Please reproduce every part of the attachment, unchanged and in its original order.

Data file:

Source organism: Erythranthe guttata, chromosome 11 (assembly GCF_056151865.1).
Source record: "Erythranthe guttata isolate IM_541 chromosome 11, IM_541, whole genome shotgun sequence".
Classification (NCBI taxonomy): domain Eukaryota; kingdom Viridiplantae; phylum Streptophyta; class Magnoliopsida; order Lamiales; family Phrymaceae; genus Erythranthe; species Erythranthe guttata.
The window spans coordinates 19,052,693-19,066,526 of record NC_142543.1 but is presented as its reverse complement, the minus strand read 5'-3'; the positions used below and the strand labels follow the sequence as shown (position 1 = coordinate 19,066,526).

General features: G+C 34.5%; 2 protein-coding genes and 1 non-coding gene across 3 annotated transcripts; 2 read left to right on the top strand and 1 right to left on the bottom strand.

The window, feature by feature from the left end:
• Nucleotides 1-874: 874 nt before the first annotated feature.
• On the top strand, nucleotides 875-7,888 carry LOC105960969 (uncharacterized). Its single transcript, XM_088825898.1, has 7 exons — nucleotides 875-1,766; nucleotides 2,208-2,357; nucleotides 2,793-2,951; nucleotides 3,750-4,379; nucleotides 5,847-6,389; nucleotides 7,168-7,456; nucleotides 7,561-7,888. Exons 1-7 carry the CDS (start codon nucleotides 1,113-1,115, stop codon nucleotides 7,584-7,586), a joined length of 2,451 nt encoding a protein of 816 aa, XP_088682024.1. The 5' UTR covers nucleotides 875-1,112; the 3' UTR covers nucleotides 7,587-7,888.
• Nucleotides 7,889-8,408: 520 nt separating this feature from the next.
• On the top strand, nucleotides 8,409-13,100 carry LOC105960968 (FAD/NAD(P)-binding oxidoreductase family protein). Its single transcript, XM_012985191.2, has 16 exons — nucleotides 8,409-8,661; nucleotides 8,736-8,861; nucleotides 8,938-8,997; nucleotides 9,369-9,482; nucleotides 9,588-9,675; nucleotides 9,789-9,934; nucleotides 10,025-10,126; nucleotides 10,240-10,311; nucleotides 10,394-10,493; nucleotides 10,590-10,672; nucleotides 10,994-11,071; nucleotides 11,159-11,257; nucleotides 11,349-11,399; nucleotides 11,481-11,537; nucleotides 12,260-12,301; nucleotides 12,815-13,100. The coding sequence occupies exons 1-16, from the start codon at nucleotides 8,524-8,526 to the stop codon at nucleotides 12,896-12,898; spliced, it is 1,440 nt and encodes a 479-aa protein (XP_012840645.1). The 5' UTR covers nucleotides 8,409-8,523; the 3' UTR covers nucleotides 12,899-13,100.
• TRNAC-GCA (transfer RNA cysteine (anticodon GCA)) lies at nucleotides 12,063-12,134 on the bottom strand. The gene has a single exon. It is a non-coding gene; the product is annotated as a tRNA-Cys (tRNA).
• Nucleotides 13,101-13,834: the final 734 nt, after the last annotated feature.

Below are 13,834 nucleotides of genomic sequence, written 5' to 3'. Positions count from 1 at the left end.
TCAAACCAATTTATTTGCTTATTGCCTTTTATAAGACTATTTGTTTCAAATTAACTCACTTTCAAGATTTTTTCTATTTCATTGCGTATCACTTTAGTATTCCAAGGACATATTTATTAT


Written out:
Source organism: Erythranthe guttata, chromosome 11 (assembly GCF_056151865.1).
Source record: "Erythranthe guttata isolate IM_541 chromosome 11, IM_541, whole genome shotgun sequence".
Classification (NCBI taxonomy): domain Eukaryota; kingdom Viridiplantae; phylum Streptophyta; class Magnoliopsida; order Lamiales; family Phrymaceae; genus Erythranthe; species Erythranthe guttata.
The window spans coordinates 19,052,693-19,066,526 of record NC_142543.1 but is presented as its reverse complement, the minus strand read 5'-3'; the positions used below and the strand labels follow the sequence as shown (position 1 = coordinate 19,066,526).

General features: G+C 34.5%; 2 protein-coding genes and 1 non-coding gene across 3 annotated transcripts; 2 read left to right on the top strand and 1 right to left on the bottom strand.

The window, feature by feature from the left end:
• Nucleotides 1-874: 874 nt before the first annotated feature.
• On the top strand, nucleotides 875-7,888 carry LOC105960969 (uncharacterized). Its single transcript, XM_088825898.1, has 7 exons — nucleotides 875-1,766; nucleotides 2,208-2,357; nucleotides 2,793-2,951; nucleotides 3,750-4,379; nucleotides 5,847-6,389; nucleotides 7,168-7,456; nucleotides 7,561-7,888. Exons 1-7 carry the CDS (start codon nucleotides 1,113-1,115, stop codon nucleotides 7,584-7,586), a joined length of 2,451 nt encoding a protein of 816 aa, XP_088682024.1. The 5' UTR covers nucleotides 875-1,112; the 3' UTR covers nucleotides 7,587-7,888.
• Nucleotides 7,889-8,408: 520 nt separating this feature from the next.
• On the top strand, nucleotides 8,409-13,100 carry LOC105960968 (FAD/NAD(P)-binding oxidoreductase family protein). Its single transcript, XM_012985191.2, has 16 exons — nucleotides 8,409-8,661; nucleotides 8,736-8,861; nucleotides 8,938-8,997; nucleotides 9,369-9,482; nucleotides 9,588-9,675; nucleotides 9,789-9,934; nucleotides 10,025-10,126; nucleotides 10,240-10,311; nucleotides 10,394-10,493; nucleotides 10,590-10,672; nucleotides 10,994-11,071; nucleotides 11,159-11,257; nucleotides 11,349-11,399; nucleotides 11,481-11,537; nucleotides 12,260-12,301; nucleotides 12,815-13,100. The coding sequence occupies exons 1-16, from the start codon at nucleotides 8,524-8,526 to the stop codon at nucleotides 12,896-12,898; spliced, it is 1,440 nt and encodes a 479-aa protein (XP_012840645.1). The 5' UTR covers nucleotides 8,409-8,523; the 3' UTR covers nucleotides 12,899-13,100.
• TRNAC-GCA (transfer RNA cysteine (anticodon GCA)) lies at nucleotides 12,063-12,134 on the bottom strand. The gene has a single exon. It is a non-coding gene; the product is annotated as a tRNA-Cys (tRNA).
• Nucleotides 13,101-13,834: the final 734 nt, after the last annotated feature.

Below are 13,834 nucleotides of genomic sequence, written 5' to 3'. Positions count from 1 at the left end.
TCAAACCAATTTATTTGCTTATTGCCTTTTATAAGACTATTTGTTTCAAATTAACTCACTTTCAAGATTTTTTCTATTTCATTGCGTATCACTTTAGTATTCCAAGGACATATTTATTAT